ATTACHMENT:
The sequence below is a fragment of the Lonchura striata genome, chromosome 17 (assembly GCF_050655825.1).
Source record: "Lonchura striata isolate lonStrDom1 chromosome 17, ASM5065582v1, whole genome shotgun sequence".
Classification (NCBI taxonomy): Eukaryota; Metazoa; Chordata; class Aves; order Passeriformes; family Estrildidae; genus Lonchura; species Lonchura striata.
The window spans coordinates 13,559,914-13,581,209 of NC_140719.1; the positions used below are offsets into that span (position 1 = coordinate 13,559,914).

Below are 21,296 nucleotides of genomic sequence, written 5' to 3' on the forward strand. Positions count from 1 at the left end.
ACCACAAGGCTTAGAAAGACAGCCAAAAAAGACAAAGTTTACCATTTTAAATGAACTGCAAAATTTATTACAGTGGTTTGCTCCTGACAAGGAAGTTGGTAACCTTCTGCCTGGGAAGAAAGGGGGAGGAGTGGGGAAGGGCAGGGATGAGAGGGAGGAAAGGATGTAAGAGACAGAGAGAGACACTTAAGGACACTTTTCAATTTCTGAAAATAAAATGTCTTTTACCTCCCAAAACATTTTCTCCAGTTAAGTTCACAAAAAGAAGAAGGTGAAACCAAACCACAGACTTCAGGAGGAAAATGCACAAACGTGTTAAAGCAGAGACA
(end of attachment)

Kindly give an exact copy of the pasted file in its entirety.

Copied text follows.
The sequence below is a fragment of the Lonchura striata genome, chromosome 17 (assembly GCF_050655825.1).
Source record: "Lonchura striata isolate lonStrDom1 chromosome 17, ASM5065582v1, whole genome shotgun sequence".
Classification (NCBI taxonomy): Eukaryota; Metazoa; Chordata; class Aves; order Passeriformes; family Estrildidae; genus Lonchura; species Lonchura striata.
The window spans coordinates 13,559,914-13,581,209 of NC_140719.1; the positions used below are offsets into that span (position 1 = coordinate 13,559,914).

Below are 21,296 nucleotides of genomic sequence, written 5' to 3' on the forward strand. Positions count from 1 at the left end.
ACCACAAGGCTTAGAAAGACAGCCAAAAAAGACAAAGTTTACCATTTTAAATGAACTGCAAAATTTATTACAGTGGTTTGCTCCTGACAAGGAAGTTGGTAACCTTCTGCCTGGGAAGAAAGGGGGAGGAGTGGGGAAGGGCAGGGATGAGAGGGAGGAAAGGATGTAAGAGACAGAGAGAGACACTTAAGGACACTTTTCAATTTCTGAAAATAAAATGTCTTTTACCTCCCAAAACATTTTCTCCAGTTAAGTTCACAAAAAGAAGAAGGTGAAACCAAACCACAGACTTCAGGAGGAAAATGCACAAACGTGTTAAAGCAGAGACA